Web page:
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Oil work maximizes benefits: But state’s high oil taxes push profits elsewhere

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Posted: Wednesday, October 31, 2012 11:49 pm | Updated: 11:52 am, Mon Jan 21, 2013.

FAIRBANKS — As the business trade association for the oil and gas industry in Alaska, the Alaska Oil and Gas Association provides factual information about the state’s largest private sector industry. Alaskans have been bombarded by 30-second sound bites and bumper stickers during the past several months, but oil and gas policy is rarely explained accurately in short political statements, so I’d like to highlight a few facts. 

• Alaska relies on a healthy oil and gas industry. For 32 years and counting, Alaskans have enjoyed being one of the least taxed states in the nation. In fact, it’s revenue from oil that generates 85-90 percent of our unrestricted general fund and pays for almost every state service: teachers, schools, health care, ball fields, roads, etc. Even though oil production is falling, the state’s forecast still relies on this single revenue stream for at least the next decade. 

• Alaska’s production is declining. Under high prices, other oil-producing states are booming with oil production, jobs and investment. Meanwhile, Alaska’s production is down, jobs are mainly in maintenance and new production investment is flat. Now, Alaska has lost its title as the nation’s No. 2 producer to North Dakota, and soon likely will be eclipsed by California. Our current production average is about 100,000 fewer barrels than five years ago when the current fiscal system, Alaska’s Clear and Equitable Share, was passed. We have the resources, but punitive policies are steering us in the wrong direction.

• Alaska still has a lot of oil to produce. Unfortunately, oil from the Arctic offshore is at least 12-15 years away, and policy makers should focus on producing the five billion barrels of recoverable oil literally right under our feet in Prudhoe Bay and Kuparuk. No exploration is required to get started. As an executive from Chevron said in the Wall Street Journal last April, about the aging but now booming Permian Basin of West Texas: “People in the industry said the basin was used up, tapped out, yesterday’s news ... but we listened to veterans here who reminded us that the best place to find oil is where it has already been found.”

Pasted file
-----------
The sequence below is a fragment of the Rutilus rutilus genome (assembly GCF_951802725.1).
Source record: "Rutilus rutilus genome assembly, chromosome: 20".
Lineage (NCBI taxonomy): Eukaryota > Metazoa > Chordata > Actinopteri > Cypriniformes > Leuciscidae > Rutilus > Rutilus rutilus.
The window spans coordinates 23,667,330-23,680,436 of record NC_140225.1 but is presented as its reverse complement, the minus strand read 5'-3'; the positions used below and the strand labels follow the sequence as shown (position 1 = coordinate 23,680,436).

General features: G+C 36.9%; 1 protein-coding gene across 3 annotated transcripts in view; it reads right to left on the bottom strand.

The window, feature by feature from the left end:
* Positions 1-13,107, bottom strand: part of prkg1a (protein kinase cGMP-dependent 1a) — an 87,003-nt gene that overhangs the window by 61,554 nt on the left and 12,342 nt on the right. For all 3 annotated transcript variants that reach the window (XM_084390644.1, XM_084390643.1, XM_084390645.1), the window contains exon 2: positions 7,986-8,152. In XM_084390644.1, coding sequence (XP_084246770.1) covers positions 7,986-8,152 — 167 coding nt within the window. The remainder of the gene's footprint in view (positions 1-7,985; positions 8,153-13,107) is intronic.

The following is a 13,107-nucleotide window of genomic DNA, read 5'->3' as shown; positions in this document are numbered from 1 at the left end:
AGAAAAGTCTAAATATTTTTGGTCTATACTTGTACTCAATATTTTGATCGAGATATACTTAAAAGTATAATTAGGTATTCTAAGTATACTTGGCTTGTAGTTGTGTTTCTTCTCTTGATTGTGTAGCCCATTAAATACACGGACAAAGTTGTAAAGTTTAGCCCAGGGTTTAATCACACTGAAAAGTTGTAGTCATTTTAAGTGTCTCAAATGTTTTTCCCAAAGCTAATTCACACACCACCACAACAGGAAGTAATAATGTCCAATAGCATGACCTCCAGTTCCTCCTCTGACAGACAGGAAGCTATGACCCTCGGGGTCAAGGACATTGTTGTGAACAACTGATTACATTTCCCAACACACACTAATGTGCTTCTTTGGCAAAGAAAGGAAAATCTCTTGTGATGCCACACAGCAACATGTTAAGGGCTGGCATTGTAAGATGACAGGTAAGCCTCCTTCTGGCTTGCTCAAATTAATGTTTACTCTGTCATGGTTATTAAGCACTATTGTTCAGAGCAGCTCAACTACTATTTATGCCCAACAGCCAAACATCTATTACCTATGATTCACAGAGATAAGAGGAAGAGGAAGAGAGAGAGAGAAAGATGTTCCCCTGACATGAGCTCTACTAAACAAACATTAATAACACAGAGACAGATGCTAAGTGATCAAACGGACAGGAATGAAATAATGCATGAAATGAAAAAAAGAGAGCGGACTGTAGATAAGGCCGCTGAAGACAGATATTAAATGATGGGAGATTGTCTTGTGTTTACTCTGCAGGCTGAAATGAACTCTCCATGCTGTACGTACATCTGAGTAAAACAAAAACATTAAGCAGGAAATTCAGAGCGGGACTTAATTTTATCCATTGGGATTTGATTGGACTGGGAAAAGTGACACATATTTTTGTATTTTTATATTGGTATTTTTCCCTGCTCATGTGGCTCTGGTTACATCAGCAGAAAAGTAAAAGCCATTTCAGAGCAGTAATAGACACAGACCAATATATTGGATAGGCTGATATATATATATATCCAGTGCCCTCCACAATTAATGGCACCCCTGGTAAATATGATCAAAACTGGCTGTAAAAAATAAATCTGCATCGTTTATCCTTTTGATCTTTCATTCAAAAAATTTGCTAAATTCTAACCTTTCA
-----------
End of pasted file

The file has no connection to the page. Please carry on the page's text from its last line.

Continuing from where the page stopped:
• Tax policy affects business decisions. If you were to define Alaska’s oil and gas tax policy today on the North Slope, it is “entice then take.” ACES offers incentives and credits to entice new explorers to the state. But for existing producers on the North Slope, and for any new explorer whose exploration may actually turn into development, the state’s policy is to take a larger percentage in taxes as the price increases. Corporate capital is limited, and only the most profitable projects get funded. Alaska not only has the highest costs, but also the highest taxes in the entire nation. That’s a problem. Alaskans will get maximum benefit in the long term by increasing oil production and creating jobs for the future versus short-term gains through high tax rates today. Let’s grow our economy so all Alaskans, not just the government bureaucrats, benefit from more oil production. 

• Oil companies are simply responding to the state’s tax policy. The incentives and credits are attracting a few new companies to Alaska, but exploration does not guarantee production. For almost 30 years, the state had a policy that recognized the challenging economics of aging fields, and from 1977 to 2006, despite there being no requirement for a guarantee, 30 fields and satellites were developed on the North Slope, which has extended the life of the basin beyond its projection. Since 2006, only two new fields have come online. Don’t just look to the oil industry — there were no guarantees offered by the cruise industry, but when the state changed its policy, they responded with more investment. 

Oil companies do not make decisions based on emotion. They respond to policies. And competition is more fierce than ever. Alaska can keep the same policy of “entice then take,” and it will deliver the same result of less oil in the pipe. Or Alaska can create a fair and competitive policy that helps spur investment, jobs and increased production. If we work together, we can make it happen.

Kara Moriarty, of Anchorage, is executive director of the Alaska Oil and Gas Association. She is the former president and CEO of the Greater Fairbanks Chamber of Commerce.

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